AZUSA ( — The evidence of extreme effects at the hands of California’s historic drought continues to mount, as a number of reservoirs, which the state depends on for water, are now running dangerously low.

By mid February, California typically receives nearly ten inches of rain — this year, we have received just over a single inch.

When asked just how bad circumstances are, Assistant Deputy Director of Water Resources for the Los Angeles County Department of Public Works Chris Stone was nearly at a loss.

“(It’s) truly historic, absolutely, we’ve never seen anything like it at this point.”

The reservoirs essentially serve to capture rain as it falls from the sky and cascades down from local mountain ranges. From there, the water is delicately released downstream into nearby spreading grounds, where it proceeds into massive underground reservoirs, or “Aquifers”, for safe keeping.

The spreading basin is usually active with captured rainwater to a depth of about ten feet. This year, however, it is completely dry.

“We have never had groundwater levels where they’re at today, and it’s very concerning, because the projections ahead (predict) very little rainfall,” Stone said.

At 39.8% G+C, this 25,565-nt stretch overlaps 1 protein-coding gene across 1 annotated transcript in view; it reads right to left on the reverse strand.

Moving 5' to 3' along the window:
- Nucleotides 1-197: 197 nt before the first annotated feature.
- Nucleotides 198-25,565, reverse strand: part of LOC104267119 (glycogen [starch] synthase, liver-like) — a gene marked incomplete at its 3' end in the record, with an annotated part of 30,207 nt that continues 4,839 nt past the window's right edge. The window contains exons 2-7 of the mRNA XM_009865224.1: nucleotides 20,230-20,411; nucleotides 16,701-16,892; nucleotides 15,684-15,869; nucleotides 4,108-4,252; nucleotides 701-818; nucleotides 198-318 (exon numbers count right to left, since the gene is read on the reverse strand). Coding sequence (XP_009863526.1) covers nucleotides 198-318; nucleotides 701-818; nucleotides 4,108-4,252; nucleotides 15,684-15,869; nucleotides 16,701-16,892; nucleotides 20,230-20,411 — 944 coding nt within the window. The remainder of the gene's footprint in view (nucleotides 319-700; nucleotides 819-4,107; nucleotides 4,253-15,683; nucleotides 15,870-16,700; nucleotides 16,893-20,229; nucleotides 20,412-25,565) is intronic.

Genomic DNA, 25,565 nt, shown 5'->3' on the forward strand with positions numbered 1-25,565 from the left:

Morris Dam on the San Gabriel River, meanwhile, is producing a mere trickle of water, where there is usually a steady flow.

In a recent visit, President Obama took survey over the landscape conditions in the San Joaquin Valley, and suggested that climate change is influencing the drought.

Meanwhile, as the state continues to suffer through the drought, Stone says there is only one thing residents can do.

“Conserve as much water as you can, every drop is precious. Don’t take those long showers, try to cut back on water in your yards, every drop is precious.”

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